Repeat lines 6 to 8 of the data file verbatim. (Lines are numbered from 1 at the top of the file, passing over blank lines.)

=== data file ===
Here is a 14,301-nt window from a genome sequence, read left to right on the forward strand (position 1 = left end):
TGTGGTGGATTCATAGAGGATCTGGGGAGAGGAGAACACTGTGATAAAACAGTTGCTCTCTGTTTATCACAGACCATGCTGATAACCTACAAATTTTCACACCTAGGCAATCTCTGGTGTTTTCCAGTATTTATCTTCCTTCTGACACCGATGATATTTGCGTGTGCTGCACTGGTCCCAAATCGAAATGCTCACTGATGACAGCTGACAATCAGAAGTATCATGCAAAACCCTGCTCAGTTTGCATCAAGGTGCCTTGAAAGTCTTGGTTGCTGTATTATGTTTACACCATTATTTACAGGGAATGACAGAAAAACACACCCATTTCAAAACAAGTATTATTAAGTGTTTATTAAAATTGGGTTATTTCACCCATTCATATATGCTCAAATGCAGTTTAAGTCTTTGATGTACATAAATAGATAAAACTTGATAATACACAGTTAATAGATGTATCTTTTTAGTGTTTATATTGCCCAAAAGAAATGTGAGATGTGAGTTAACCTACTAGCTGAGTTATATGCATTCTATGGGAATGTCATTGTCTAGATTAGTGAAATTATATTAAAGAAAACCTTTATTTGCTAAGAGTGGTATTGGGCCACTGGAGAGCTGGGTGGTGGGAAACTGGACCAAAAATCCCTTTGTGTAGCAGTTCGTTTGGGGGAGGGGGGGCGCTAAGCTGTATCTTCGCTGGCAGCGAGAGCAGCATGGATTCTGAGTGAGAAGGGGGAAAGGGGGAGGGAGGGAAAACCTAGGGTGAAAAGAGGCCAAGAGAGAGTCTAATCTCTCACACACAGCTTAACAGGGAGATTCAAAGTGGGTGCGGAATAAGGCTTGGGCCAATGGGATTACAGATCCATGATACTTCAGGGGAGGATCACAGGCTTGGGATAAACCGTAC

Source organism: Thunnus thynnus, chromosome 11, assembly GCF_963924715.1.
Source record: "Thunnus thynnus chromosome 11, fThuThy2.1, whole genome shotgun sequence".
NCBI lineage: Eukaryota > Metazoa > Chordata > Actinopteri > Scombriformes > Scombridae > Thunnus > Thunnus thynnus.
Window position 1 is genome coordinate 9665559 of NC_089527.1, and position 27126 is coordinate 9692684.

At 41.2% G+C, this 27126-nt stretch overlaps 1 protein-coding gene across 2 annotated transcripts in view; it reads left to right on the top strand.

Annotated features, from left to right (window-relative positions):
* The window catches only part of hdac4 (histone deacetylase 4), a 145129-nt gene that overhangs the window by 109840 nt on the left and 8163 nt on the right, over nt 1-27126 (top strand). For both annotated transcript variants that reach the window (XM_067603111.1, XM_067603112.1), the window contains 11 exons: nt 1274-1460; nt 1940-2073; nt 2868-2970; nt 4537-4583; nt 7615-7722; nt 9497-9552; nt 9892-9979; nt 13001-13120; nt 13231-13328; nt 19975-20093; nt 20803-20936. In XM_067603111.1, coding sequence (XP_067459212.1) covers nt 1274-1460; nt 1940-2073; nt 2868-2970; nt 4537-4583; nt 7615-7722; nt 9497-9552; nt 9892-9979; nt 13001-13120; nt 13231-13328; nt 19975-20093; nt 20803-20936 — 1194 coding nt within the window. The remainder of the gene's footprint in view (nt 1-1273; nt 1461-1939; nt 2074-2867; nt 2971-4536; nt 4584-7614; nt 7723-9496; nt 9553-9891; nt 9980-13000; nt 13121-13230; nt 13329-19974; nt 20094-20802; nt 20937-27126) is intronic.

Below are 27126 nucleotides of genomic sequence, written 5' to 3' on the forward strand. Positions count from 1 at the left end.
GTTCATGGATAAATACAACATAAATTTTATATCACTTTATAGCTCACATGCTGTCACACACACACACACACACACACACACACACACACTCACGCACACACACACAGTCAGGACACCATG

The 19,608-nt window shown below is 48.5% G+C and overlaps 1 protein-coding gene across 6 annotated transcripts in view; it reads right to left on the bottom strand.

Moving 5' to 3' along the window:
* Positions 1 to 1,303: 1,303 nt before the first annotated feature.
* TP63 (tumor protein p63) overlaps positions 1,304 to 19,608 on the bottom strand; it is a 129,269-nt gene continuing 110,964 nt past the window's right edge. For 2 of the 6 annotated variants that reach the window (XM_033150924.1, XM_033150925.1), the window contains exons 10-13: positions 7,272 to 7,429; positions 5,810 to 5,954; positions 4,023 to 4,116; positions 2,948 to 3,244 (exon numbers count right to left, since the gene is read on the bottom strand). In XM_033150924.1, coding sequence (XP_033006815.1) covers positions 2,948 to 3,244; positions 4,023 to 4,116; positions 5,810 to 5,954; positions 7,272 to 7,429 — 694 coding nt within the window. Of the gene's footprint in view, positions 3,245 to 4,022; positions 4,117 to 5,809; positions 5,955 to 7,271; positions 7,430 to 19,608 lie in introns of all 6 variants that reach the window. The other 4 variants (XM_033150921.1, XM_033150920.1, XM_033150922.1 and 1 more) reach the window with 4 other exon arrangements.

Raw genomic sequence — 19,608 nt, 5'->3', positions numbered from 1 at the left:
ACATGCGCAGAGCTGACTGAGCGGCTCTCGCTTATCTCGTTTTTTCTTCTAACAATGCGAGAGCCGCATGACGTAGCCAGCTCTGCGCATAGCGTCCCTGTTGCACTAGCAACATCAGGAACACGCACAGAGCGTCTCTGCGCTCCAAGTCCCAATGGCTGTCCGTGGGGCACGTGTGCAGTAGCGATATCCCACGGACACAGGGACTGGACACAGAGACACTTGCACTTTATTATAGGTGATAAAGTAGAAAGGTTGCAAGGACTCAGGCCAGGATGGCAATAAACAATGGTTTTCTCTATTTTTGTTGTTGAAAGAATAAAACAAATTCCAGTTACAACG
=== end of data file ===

Window position 1 is genome coordinate 9665559 of NC_089527.1, and position 27126 is coordinate 9692684.

At 41.2% G+C, this 27126-nt stretch overlaps 1 protein-coding gene across 2 annotated transcripts in view; it reads left to right on the top strand.

Annotated features, from left to right (window-relative positions):